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Dr. Puri Receives Lung Cancer Research Grant

Dr. Neelu Puri

The University of Illinois College of Medicine Rockford recently received a $50,000 grant from the Community Foundation of Northern Illinois with support from the Dr. Louis and Violet Rubin Fund to continue

Neelu Puri, PhD

lung cancer research.

Researcher Neelu Puri, Ph.D., an associate professor in the Department of Biomedical Sciences at the College of Medicine Rockford, has been conducting a study of lung cancer screening promotion in Winnebago County as well as setting the groundwork for detection of biomarkers linked with survival of lung cancer patients and development of a new blood test to detect lung cancer in early stages. In Winnebago County, 203 deaths and 245 lung cancer cases were reported in 2014. These figures are higher than both the state and national averages.

“Recently, the Centers for Disease Control proposed new guidelines for early screening of lung cancer in individuals aged 55-80 years with a smoking history of 20 cigarettes a day for 30 years,” says Puri. “If you fall in that category, ask your doctor at your next appointment about getting this screening done.”

Dr. Puri is studying the effect of a physician and public education program on lung cancer screenings for adult smokers who fit the CDC guidelines described above. Through seminars and educational materials, Puri’s team has led efforts to educate area doctors and the public about the importance of low-dose computed tomography (LDCT) screening for early detection of lung cancer, especially in high-risk smokers. She has also incorporated into the program encouragement of high-risk smokers to ask their physicians about this screening test.

“The low survival rate of lung cancer is likely related to late clinical diagnosis, as patients with early stages of lung cancer typically don’t show symptoms,” explains Puri. “Low-dose computed tomography screening is a powerful tool to detect early-stage lung cancer and may improve patient survival. By educating physicians and the public about this screening tool, we hope to increase the number of people in Winnebago County who get screened and improve the survival rate for those who are found to have lung cancer.”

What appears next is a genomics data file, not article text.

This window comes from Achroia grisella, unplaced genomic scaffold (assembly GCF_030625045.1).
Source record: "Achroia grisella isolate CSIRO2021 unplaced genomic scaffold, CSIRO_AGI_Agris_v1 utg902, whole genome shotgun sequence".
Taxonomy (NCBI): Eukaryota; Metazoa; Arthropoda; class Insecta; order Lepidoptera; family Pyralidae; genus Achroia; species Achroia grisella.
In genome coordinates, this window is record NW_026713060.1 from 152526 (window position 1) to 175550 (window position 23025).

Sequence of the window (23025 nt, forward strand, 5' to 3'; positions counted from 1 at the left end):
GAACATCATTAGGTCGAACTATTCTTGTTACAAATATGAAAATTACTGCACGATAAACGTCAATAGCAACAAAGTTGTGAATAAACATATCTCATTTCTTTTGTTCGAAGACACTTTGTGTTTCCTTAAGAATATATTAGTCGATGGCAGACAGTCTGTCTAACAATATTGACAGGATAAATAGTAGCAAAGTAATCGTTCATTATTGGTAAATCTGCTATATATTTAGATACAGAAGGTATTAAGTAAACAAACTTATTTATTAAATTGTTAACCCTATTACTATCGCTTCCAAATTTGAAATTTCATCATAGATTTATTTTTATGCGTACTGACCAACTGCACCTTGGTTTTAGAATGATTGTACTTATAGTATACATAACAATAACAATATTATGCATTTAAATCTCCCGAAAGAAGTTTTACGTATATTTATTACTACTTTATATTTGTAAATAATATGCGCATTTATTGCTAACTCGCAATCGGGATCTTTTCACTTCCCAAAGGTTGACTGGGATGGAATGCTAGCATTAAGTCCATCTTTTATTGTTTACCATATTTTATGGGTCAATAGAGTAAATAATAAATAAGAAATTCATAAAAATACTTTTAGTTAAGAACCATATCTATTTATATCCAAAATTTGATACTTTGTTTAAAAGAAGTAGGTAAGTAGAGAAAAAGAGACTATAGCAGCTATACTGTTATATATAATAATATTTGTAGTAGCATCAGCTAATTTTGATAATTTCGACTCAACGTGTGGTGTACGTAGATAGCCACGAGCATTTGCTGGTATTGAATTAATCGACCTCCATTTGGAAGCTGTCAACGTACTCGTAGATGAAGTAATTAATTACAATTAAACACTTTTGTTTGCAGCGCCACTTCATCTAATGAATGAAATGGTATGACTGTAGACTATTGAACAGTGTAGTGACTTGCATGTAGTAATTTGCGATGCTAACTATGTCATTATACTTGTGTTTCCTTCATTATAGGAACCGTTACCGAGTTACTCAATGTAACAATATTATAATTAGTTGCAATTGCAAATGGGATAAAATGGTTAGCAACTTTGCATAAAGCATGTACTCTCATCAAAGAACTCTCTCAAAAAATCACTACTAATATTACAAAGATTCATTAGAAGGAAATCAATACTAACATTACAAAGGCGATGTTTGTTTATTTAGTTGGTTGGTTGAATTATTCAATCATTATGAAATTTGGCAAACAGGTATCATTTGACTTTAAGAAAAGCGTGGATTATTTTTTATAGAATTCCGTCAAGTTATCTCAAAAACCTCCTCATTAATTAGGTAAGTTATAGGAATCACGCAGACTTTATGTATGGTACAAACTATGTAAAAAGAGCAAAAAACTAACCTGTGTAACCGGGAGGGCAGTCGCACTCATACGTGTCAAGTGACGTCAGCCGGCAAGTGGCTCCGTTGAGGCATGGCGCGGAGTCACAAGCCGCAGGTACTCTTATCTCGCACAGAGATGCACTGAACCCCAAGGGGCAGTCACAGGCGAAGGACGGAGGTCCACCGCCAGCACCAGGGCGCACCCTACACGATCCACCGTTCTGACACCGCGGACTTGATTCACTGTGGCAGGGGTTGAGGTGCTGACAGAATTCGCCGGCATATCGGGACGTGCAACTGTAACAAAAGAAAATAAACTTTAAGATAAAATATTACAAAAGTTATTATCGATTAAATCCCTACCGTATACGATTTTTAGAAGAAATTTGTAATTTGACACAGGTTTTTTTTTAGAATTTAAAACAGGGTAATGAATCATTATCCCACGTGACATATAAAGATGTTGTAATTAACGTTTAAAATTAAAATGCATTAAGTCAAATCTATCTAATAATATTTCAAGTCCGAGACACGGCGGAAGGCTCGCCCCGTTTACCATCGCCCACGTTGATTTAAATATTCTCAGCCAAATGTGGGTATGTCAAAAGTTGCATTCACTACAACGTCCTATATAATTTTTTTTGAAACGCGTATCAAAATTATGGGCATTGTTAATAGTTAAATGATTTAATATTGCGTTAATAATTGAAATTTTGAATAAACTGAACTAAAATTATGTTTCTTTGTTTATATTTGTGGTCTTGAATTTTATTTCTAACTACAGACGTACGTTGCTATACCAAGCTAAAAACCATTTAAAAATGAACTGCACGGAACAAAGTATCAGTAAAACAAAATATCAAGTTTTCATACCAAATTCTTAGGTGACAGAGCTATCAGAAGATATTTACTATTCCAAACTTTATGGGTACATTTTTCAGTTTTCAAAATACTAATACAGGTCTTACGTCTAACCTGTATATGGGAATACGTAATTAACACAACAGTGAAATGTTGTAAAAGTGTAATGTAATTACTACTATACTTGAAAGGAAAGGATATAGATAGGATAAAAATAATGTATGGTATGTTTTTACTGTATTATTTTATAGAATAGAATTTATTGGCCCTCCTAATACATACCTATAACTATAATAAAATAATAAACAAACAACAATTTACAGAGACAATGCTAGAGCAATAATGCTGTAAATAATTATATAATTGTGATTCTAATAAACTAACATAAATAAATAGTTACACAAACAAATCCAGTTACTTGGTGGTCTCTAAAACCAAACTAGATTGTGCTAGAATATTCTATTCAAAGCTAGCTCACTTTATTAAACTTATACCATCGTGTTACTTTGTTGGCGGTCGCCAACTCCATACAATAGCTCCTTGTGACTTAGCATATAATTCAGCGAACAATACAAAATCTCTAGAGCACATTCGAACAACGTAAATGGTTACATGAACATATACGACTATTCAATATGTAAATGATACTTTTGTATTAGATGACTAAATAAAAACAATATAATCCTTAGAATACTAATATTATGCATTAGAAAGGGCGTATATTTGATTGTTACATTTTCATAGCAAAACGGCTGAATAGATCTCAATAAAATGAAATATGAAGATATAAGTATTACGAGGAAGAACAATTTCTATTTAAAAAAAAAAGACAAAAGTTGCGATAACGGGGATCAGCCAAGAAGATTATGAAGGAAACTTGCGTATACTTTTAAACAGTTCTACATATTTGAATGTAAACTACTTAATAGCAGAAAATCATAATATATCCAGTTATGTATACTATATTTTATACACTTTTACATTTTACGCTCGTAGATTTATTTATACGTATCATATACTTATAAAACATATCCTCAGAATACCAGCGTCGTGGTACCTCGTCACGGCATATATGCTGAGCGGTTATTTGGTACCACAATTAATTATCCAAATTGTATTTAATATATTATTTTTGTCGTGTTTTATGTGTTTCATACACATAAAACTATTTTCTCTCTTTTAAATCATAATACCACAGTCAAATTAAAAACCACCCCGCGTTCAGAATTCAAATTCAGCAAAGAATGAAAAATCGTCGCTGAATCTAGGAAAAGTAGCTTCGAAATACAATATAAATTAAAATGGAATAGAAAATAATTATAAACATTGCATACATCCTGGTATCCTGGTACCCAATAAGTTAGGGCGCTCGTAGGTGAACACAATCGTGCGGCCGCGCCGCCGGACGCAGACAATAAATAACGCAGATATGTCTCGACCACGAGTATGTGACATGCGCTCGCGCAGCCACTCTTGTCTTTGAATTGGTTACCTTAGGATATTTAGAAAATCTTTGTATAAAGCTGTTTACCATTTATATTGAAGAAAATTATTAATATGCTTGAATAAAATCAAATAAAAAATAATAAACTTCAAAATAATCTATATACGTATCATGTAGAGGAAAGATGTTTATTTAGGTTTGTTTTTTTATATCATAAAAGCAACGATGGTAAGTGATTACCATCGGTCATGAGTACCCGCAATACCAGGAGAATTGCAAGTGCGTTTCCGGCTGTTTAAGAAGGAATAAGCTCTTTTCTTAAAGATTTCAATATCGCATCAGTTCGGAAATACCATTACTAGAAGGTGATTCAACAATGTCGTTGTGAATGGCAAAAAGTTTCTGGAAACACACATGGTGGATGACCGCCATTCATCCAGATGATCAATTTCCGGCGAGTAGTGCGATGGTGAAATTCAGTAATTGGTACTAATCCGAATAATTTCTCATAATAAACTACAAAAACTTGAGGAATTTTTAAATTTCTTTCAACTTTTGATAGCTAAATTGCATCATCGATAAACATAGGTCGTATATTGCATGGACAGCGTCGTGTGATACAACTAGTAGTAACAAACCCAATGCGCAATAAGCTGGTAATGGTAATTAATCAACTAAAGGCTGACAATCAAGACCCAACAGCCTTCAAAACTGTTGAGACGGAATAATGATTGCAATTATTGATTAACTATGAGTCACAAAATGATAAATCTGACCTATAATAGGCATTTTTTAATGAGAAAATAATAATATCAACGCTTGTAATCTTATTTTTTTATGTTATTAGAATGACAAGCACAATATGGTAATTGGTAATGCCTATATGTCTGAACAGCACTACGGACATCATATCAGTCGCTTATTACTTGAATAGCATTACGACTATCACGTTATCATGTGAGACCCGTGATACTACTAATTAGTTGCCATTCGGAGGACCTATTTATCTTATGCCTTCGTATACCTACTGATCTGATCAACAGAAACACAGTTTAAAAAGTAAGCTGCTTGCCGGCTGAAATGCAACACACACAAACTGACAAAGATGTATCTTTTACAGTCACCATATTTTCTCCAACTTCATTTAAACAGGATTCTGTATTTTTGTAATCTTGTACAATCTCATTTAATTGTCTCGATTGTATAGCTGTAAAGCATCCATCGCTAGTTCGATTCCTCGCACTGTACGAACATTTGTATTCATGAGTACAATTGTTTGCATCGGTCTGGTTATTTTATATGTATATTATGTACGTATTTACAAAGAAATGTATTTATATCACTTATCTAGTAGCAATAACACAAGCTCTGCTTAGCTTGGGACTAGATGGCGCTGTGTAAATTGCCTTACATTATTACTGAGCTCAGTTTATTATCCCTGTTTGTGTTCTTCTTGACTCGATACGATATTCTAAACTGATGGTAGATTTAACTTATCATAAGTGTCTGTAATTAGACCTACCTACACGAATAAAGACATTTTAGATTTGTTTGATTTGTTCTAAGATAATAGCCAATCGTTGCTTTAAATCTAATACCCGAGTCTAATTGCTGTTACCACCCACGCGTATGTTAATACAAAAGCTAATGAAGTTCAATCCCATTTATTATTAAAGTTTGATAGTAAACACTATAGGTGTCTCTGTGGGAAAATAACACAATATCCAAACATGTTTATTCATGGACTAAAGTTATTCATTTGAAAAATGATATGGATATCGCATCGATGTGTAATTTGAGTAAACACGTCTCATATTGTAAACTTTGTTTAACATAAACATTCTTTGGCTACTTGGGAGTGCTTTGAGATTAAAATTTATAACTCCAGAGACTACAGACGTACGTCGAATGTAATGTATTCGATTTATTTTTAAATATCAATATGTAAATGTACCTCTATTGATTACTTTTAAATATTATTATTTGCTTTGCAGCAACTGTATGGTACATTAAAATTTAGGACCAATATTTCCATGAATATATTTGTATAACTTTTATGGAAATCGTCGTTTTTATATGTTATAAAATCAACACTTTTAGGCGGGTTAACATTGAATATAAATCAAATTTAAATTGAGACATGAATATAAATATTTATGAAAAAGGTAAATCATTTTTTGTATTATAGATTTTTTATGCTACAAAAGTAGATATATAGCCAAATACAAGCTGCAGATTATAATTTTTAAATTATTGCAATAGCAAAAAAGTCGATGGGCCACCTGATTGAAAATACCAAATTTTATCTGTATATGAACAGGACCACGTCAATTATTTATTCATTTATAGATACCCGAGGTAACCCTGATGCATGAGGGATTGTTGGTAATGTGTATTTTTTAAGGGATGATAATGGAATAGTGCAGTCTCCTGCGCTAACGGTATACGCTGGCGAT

From June 2015 to October 2017, more than 1,100 such screenings took place at Rockford’s Mercyhealth, OSF St. Anthony, and SwedishAmerican health systems and lung cancer was detected in 19 patients, according to Puri. Eleven of these were early stage lung cancer cases, which may not have been detected without this screening; small nodules were identified in 488 cases that will be further evaluated. Detection of lung cancer at an early stage greatly improves patient prognosis and steeply reduces healthcare costs.

In addition to promoting LDCT screening, Puri’s research team is studying various biomarkers, including those called EGFR/c-MET and mTOR, which control tumor growth and could be targeted for therapy to improve patient prognosis. Efforts are also being made to develop a blood test for early detection of lung cancer.

“We are studying different proteins in lung cancer tumors and how they correlate with patient survival at different stages of lung cancer,” says Puri. “We have identified a specific protein called mTOR as a potential biomarker of lung cancer cases within our community. We hope this biomarker could be targeted therapeutically in the future. We are also studying the EGFR gene to develop a novel blood test for detecting lung cancer in its early stages.”

Puri came to the College of Medicine Rockford in 2008. She has a doctorate in biochemistry and has received training from the Wistar Institute at University of Pennsylvania, Boston University Medical Center, and the University of Chicago Department of Medicine. She is a member of the American Association for Cancer Research and is the author of dozens of research articles.

“Grants like this one from the Community Foundation of Northern Illinois support important research right here in the Rockford area that can improve people’s health not only here, but around the world,” says Alex Stagnaro-Green, M.D., dean of the College of Medicine Rockford. “We are incredibly thankful for their continued support, which has helped save lives in our community.”